I’ve been looking for this and couldn’t find the answer so far.

What’s the max current that those Li-Ion video camera protected battery packs, as the Sony NFP-550, NFP-970 can handle? I know for instance that the NFP-F550 has usually 2600mAh capacity and 7.4V, but has an internal protection circuit that handles short circuit, over and under voltages and also overcurrent.

Is there a limit in current they can supply, even if it discharges faster?


Edited for correction of decimal points!

  • \$\begingroup\$ This is usually given as a C rating, where 1C is the current it would take to fully discharge the battery in one hour. So, for your 2.6 mAh battery (are you sure that's not 2600 mAh?), that would be 2.6 mA (if you meant 2600 mAh it would be 2600 mA). \$\endgroup\$
    – Hearth
    Oct 15, 2018 at 16:54
  • \$\begingroup\$ @Felthry in many other parts of the world, “.” Is used for digit grouping and “,” is used as the decimal separator. \$\endgroup\$
    – τεκ
    Oct 15, 2018 at 17:03
  • \$\begingroup\$ @τεκ That's confusing. I suppose it's just yet another case of the US doing things backwards. \$\endgroup\$
    – Hearth
    Oct 15, 2018 at 17:04
  • 1
    \$\begingroup\$ In that case there's an inconsistency, since the OP writes "7.4V" \$\endgroup\$ Oct 15, 2018 at 17:06
  • \$\begingroup\$ @NicholasPipitone Sorry. In my country is different and I mixed it. Now it's correct. (In my country is 7,4V) \$\endgroup\$
    – Rodrigo
    Oct 15, 2018 at 17:10

1 Answer 1


The overcurrent protection obviously varies with the battery size and its purpose, and the actual threshold value should be defined in manufacturer's specifications.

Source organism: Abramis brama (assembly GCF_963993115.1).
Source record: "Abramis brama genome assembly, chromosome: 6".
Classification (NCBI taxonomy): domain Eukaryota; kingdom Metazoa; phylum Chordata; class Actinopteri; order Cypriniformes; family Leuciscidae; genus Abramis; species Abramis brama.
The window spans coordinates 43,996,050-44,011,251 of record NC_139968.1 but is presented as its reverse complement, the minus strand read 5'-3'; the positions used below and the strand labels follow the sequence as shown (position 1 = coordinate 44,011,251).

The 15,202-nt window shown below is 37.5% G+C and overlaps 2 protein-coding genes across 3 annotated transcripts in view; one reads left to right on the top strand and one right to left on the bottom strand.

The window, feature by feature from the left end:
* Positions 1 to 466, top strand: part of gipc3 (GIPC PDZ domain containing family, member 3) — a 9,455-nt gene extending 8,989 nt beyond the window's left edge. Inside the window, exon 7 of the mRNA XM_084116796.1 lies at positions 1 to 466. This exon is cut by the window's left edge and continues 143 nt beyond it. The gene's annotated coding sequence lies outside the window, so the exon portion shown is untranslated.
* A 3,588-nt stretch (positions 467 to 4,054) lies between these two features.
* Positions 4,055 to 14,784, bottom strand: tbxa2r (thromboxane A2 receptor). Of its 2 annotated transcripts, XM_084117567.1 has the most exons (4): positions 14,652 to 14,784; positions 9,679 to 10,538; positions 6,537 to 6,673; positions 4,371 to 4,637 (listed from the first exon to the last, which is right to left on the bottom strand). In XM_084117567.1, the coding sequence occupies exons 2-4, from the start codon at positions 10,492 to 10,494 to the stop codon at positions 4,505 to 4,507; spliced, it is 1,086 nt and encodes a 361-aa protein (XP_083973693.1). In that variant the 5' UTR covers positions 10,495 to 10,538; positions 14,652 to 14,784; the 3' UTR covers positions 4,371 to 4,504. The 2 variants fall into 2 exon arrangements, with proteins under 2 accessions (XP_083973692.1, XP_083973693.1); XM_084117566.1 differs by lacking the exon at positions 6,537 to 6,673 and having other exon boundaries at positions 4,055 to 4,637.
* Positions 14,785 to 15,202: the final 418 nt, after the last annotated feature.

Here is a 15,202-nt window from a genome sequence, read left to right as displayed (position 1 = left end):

If you can't find the actual battery specifications for your particular battery (I admit it is a challenge), you can try to determine that threshold by loading it up with variable resistor at your own risk.

You should consider that usual appliance batteries have a safe discharge rate of about 1C-2C, which, for a 2600 mAh battery would be 2.6A - 5.2A. So the manufacturer would likely set the current limit in accord with the type of cells they are using in their packs. The battery described in this SE EE question has the protection that tripped at about 3 A, causing some problems.

Keep in mind that there are "high-discharge" Li-Ion batteries designed for Radio-Controlled cars and flying apparatuses, they might have the discharge rate of up to 50C or more, or in hundreds of Amps (which is unlikely for the camcorder batteries, but anyway you've been warned).

  • \$\begingroup\$ Thanks! I just managed to test it with some 10W resistors I had laying around (5 ohm equivalent with some resistors in parallel ) for a few seconds, and managed to draw 1.5A stable current, more than enough for my uses! \$\endgroup\$
    – Rodrigo
    Oct 15, 2018 at 20:50
  • \$\begingroup\$ To add: my NP-F330 can do 5.8V into 2 Ohm load (2.9 A), but turns off at 1 Ohm. To reset, it needs to be plugged into charger. \$\endgroup\$ Oct 15, 2018 at 21:41

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